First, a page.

Henry II

by W.L. Warren

Paperback, 1977



Call number




University of California Press (1977), Paperback


Henry II was an enigma to contemporaries, and has excited widely divergent judgments ever since. Dramatic incidents of his reign, such as his quarrel with Archbishop Becket and his troubled relations with his wife, Eleanor of Aquitaine, and his sons, have attracted the attention of historical novelists, playwrights, and filmmakers, but with no unanimity of interpretation. That he was a great king there can be no doubt. Yet his motives and intentions are not easy to divine, and it is Professor Warren's contention that concentration on the great crises of the reign can lead to distortion. This book is therefore a comprehensive reappraisal of the reign based, with rare understanding, on contemporary sources; it provides a coherent and persuasive revaluation of the man and the king, and is, in itself an eloquent and impressive achievement.… (more)

User reviews

LibraryThing member john257hopper
Very scholarly and well researched, but not really narrative history and not the biography per se of its subject that I was expecting, unlike the author's King John, which is a more straightforward biography. Stopped reading half way through but will retain for reference.
LibraryThing member bibliothecarivs
This classic biography provides a fascinating and authoritative look into the life of one of medieval England's most infamous rulers. Warren expertly illuminates the entirety of Henry's life and reign, including his tumultuous relationships with his queen, his sons, and Archbishop Becket. Part of
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the English Monarchs Series.
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LibraryThing member jonfaith
His greatest achievement, indeed, was not that he created a vast dominion, nor even that he held on to it and largely tamed it, but that he introduced to it the art of government.

Huge effort to capture the essence of a tireless soul whose struggled to standardize and thus modernize the English
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realm. Perhaps growing up during such instability forged his resolve. His famous mother Matilda escaping the clutches of King Stephen, a winter walk for posterity. Despite there being precious little that we can instantly identify as being English in the chauvinistic sense, Henry worked to anchor relations with the Scots, Welsh and Irish. reigned in the barons and addressed the church. Under Henry's tutelage, many steps were taken along the road to Common Law. His friends and family appeared as ambitious as he was, often with disastrous or at least minatory consequences. In fact he dropped dead after refusing to fight one of his sons Richard who had again chafed at reality and bared his sword. This is an exhaustive look at policy and posterity. There isn't an abundance of personality within.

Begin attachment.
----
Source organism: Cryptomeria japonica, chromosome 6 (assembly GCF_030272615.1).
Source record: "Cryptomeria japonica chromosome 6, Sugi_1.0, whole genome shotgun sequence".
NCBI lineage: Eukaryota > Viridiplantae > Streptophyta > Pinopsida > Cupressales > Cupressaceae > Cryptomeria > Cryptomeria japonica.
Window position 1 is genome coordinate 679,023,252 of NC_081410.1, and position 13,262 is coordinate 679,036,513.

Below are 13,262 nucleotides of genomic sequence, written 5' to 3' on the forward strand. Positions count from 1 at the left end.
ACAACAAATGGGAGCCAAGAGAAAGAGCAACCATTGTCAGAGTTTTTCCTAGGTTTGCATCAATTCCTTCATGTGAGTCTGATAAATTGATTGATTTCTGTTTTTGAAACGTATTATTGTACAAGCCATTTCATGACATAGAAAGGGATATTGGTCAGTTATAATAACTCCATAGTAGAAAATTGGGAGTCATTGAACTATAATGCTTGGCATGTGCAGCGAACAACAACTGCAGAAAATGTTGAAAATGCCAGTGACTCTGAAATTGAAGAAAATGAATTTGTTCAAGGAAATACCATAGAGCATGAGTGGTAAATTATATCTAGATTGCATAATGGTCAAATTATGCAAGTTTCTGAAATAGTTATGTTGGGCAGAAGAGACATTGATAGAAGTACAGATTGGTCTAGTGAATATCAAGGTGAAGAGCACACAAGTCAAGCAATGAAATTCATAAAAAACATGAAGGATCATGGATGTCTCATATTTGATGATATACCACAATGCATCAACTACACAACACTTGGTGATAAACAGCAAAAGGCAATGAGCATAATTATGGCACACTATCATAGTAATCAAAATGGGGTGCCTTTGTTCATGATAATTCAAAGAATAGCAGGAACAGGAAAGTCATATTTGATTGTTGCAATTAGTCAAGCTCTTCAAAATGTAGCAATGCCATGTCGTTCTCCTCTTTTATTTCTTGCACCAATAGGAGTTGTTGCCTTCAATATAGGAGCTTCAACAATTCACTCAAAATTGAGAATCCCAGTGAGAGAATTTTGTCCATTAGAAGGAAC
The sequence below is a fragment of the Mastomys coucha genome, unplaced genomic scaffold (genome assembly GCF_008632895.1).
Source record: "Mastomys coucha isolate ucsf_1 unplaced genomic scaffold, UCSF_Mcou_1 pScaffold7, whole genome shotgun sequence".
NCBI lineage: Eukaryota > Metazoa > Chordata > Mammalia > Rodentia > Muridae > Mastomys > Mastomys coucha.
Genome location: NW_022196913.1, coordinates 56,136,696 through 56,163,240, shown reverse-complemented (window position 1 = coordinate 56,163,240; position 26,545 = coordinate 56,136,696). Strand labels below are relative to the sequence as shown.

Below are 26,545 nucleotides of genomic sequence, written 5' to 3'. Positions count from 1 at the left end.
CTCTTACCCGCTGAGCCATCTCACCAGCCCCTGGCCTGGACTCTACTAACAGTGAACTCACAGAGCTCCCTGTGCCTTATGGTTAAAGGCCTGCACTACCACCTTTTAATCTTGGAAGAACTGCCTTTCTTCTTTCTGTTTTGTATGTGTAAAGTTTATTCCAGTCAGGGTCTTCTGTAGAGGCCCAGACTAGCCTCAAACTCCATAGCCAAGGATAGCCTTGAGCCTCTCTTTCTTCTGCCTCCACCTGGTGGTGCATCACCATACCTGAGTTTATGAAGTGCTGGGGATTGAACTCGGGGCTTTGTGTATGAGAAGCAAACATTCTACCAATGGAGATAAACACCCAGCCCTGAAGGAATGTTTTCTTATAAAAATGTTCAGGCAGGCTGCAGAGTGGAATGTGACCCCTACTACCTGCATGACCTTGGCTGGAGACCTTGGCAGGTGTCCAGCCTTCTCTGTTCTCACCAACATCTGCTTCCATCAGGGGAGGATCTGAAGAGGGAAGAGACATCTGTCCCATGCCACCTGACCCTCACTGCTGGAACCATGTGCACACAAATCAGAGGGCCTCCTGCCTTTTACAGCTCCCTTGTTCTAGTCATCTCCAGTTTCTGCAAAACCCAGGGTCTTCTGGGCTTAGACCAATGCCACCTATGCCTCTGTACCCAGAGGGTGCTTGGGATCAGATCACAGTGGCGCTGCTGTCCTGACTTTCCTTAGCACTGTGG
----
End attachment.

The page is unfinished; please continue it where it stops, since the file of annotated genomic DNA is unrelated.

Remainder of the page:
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LibraryThing member Big_Bang_Gorilla
Being surely the definitive account of the life and polity of Henry II. The book begins and ends with a chronological narrative, with a middle dominated by an account of church-state relations during his reign, inevitably concentrating on his conflict with Archbishop Thomas Becket, his one-time
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crony. Another major theme is his ambition of establishing his sons in their own positions in the government of his vassal states on the continent, and their fitful allegiance to him which ultimately called the whole endeavor into question. The author has a high opinion of Henry, but this is conjoined with a recognition of his limitations and faults. He specifically does a good job of setting out the Becket arguments and placing them in the context of papal policy of the day, which he sees as rather different. The book obviously was not written with recreational reading in mind, and the account of church-state relations in particular is laden with far too much detail on the canon law of the time to be easily gotten through. Otherwise I was consistently interested by the account, which is one of high drama, as world theater and cinema have recognized for at least a half-century.
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Wolfson History Prize (Shortlist — 1973)


Original publication date


Physical description

350 p.; 9 inches


0520034945 / 9780520034945
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